Romania, citing live tests, denies cyanide killed fish

BUCHAREST, Feb 29, 2000 -- (AFP) Romania said Monday scientific tests involving pouring cyanide-tainted water into a pool of fish had proved that a poison spill on its territory did not cause damage reported by neighboring Hungary.

The environment ministry also denied that Hungarian bears could have been killed by drinking water from the Tisza River after the poison spill in northern Romania at the end of January.

"Specialists from Apele Romane (the Romanian water utility company) poured water poisoned with cyanide at the same concentration as that which polluted the Tisza into a pool full of fish," said ministry secretary general George Lazea.

"The fish are all still alive," he said, noting that the test had been filmed.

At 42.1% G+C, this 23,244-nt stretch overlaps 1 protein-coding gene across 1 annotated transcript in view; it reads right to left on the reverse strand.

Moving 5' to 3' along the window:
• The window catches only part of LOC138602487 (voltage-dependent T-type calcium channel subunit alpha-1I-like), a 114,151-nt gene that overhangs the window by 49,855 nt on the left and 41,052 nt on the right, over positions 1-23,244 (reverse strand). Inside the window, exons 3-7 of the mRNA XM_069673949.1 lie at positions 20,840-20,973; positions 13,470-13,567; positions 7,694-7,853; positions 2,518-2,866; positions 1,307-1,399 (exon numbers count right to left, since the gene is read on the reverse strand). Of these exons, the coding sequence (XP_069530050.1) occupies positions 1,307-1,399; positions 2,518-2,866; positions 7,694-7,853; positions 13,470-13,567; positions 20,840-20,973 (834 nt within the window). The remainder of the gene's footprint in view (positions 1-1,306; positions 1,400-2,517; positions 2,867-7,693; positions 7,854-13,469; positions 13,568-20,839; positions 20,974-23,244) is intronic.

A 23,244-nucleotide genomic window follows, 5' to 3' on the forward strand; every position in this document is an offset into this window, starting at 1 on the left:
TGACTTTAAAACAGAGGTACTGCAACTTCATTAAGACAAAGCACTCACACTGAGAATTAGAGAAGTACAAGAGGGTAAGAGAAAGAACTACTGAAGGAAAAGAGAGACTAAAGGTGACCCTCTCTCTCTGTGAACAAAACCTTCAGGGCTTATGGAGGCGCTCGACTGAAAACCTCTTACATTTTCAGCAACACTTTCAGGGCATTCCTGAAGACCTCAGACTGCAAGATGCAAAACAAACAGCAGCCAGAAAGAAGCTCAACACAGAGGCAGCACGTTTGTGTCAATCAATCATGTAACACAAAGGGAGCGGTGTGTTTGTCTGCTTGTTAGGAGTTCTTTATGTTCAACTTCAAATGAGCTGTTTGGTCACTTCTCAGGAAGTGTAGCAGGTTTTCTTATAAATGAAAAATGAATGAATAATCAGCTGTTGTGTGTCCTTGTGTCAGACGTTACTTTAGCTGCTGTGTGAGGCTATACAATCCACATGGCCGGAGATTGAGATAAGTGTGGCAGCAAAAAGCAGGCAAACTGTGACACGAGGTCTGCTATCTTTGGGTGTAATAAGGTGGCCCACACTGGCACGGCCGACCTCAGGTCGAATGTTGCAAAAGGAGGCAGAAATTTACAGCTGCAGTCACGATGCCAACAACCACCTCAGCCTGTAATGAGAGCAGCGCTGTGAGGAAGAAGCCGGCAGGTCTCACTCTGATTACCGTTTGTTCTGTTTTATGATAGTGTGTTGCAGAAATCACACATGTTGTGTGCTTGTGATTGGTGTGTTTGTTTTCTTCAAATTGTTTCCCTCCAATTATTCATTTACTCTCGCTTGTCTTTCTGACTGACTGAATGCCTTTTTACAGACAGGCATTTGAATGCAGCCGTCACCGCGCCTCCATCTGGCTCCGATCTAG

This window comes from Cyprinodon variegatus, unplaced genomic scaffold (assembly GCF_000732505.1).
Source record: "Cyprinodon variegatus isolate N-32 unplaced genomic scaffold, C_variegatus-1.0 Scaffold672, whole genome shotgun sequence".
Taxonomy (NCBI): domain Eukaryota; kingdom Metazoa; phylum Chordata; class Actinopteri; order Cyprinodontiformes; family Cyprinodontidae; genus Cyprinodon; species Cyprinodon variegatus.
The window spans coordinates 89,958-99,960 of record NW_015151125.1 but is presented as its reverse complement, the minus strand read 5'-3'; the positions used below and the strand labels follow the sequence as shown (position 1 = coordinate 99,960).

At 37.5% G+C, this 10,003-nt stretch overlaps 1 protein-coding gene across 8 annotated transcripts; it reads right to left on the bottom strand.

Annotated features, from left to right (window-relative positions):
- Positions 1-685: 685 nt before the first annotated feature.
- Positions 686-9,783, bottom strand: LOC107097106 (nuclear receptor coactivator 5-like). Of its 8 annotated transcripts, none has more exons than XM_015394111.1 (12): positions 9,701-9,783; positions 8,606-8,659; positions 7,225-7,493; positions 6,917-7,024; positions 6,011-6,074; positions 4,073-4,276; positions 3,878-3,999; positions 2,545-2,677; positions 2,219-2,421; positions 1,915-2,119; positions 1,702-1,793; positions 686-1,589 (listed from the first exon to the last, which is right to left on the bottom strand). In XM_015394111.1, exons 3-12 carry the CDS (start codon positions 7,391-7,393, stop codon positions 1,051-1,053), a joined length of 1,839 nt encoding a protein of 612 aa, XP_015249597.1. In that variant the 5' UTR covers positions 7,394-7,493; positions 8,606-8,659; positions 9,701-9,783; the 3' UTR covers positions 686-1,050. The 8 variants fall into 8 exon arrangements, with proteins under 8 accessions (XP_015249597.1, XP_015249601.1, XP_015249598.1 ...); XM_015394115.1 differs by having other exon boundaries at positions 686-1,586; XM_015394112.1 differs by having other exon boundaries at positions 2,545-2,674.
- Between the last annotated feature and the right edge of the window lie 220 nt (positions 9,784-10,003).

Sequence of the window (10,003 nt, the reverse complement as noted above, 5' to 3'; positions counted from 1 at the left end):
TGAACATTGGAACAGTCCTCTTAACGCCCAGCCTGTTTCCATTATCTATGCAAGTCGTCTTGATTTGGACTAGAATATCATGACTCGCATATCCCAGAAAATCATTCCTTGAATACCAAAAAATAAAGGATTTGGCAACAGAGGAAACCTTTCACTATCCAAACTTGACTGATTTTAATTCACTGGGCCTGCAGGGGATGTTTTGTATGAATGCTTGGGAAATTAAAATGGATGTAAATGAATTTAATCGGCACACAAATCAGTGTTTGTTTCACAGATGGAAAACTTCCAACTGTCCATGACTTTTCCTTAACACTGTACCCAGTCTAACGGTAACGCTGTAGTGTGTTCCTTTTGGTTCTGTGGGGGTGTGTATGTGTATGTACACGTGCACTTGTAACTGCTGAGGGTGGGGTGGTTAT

Asked about reports by Hungarian officials that bears were found dead after drinking water from the Tisza, he told AFP: "To my knowledge there are no bears in this part of Hungary."

"And even if there were, it is winter, and at this time of year ... animals in hibernation do not come out to drink," he said.

Experts from the United Nations are analyzing water from the Tisza and other rivers after the cyanide spill at a gold mining complex jointly owned by the Romanian state and an Australian firm, Esmeralda Exploration Ltd.

Hungary says the spill killed more than 100 metric tons of fish, and reported the discovery of carcasses of bears, horses and a number of other animals along the Tisza in the weeks following the spill.

Romania has repeatedly claimed that Hungary is exaggerating the damage.

"At the moment, without in any way wanting to defend those responsible for the pollution, or to minimize the consequences, we believe that the death of fish on the Tisza is due to other causes and that the accusations made against us are wildly exaggerated," said Lazea.

Original article